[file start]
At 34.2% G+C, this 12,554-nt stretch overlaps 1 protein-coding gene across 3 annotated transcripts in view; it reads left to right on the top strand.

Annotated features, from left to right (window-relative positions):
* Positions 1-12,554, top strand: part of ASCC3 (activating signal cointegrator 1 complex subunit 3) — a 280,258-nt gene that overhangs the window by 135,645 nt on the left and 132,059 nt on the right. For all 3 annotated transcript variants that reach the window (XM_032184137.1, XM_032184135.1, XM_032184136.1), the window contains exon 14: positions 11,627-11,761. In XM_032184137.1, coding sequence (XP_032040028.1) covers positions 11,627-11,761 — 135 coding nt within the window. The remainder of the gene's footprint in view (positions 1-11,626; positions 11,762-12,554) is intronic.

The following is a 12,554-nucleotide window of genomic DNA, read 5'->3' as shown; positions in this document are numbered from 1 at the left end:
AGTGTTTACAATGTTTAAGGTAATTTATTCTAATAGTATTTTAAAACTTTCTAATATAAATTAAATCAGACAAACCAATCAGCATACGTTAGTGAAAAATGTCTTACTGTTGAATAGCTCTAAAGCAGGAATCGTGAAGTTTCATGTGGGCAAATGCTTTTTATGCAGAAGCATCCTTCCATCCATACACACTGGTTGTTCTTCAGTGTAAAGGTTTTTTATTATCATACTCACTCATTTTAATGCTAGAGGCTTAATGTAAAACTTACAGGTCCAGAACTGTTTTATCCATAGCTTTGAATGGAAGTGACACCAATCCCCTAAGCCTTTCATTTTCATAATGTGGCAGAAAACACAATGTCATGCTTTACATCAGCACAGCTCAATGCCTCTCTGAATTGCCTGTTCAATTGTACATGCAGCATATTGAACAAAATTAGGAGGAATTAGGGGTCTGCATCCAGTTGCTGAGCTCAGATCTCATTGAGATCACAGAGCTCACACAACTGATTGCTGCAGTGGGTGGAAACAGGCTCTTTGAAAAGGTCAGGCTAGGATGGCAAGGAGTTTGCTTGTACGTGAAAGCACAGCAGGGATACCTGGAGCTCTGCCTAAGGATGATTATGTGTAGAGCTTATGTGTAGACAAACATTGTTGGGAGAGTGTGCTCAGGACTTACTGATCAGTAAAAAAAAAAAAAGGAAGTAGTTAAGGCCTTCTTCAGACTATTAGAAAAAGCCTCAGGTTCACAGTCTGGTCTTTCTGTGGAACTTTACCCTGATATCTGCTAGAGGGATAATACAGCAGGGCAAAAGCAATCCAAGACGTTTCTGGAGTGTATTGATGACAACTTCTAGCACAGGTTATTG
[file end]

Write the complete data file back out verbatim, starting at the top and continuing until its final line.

At 34.2% G+C, this 12,554-nt stretch overlaps 1 protein-coding gene across 3 annotated transcripts in view; it reads left to right on the top strand.

Annotated features, from left to right (window-relative positions):
* Positions 1-12,554, top strand: part of ASCC3 (activating signal cointegrator 1 complex subunit 3) — a 280,258-nt gene that overhangs the window by 135,645 nt on the left and 132,059 nt on the right. For all 3 annotated transcript variants that reach the window (XM_032184137.1, XM_032184135.1, XM_032184136.1), the window contains exon 14: positions 11,627-11,761. In XM_032184137.1, coding sequence (XP_032040028.1) covers positions 11,627-11,761 — 135 coding nt within the window. The remainder of the gene's footprint in view (positions 1-11,626; positions 11,762-12,554) is intronic.

The following is a 12,554-nucleotide window of genomic DNA, read 5'->3' as shown; positions in this document are numbered from 1 at the left end:
AGTGTTTACAATGTTTAAGGTAATTTATTCTAATAGTATTTTAAAACTTTCTAATATAAATTAAATCAGACAAACCAATCAGCATACGTTAGTGAAAAATGTCTTACTGTTGAATAGCTCTAAAGCAGGAATCGTGAAGTTTCATGTGGGCAAATGCTTTTTATGCAGAAGCATCCTTCCATCCATACACACTGGTTGTTCTTCAGTGTAAAGGTTTTTTATTATCATACTCACTCATTTTAATGCTAGAGGCTTAATGTAAAACTTACAGGTCCAGAACTGTTTTATCCATAGCTTTGAATGGAAGTGACACCAATCCCCTAAGCCTTTCATTTTCATAATGTGGCAGAAAACACAATGTCATGCTTTACATCAGCACAGCTCAATGCCTCTCTGAATTGCCTGTTCAATTGTACATGCAGCATATTGAACAAAATTAGGAGGAATTAGGGGTCTGCATCCAGTTGCTGAGCTCAGATCTCATTGAGATCACAGAGCTCACACAACTGATTGCTGCAGTGGGTGGAAACAGGCTCTTTGAAAAGGTCAGGCTAGGATGGCAAGGAGTTTGCTTGTACGTGAAAGCACAGCAGGGATACCTGGAGCTCTGCCTAAGGATGATTATGTGTAGAGCTTATGTGTAGACAAACATTGTTGGGAGAGTGTGCTCAGGACTTACTGATCAGTAAAAAAAAAAAAAGGAAGTAGTTAAGGCCTTCTTCAGACTATTAGAAAAAGCCTCAGGTTCACAGTCTGGTCTTTCTGTGGAACTTTACCCTGATATCTGCTAGAGGGATAATACAGCAGGGCAAAAGCAATCCAAGACGTTTCTGGAGTGTATTGATGACAACTTCTAGCACAGGTTATTG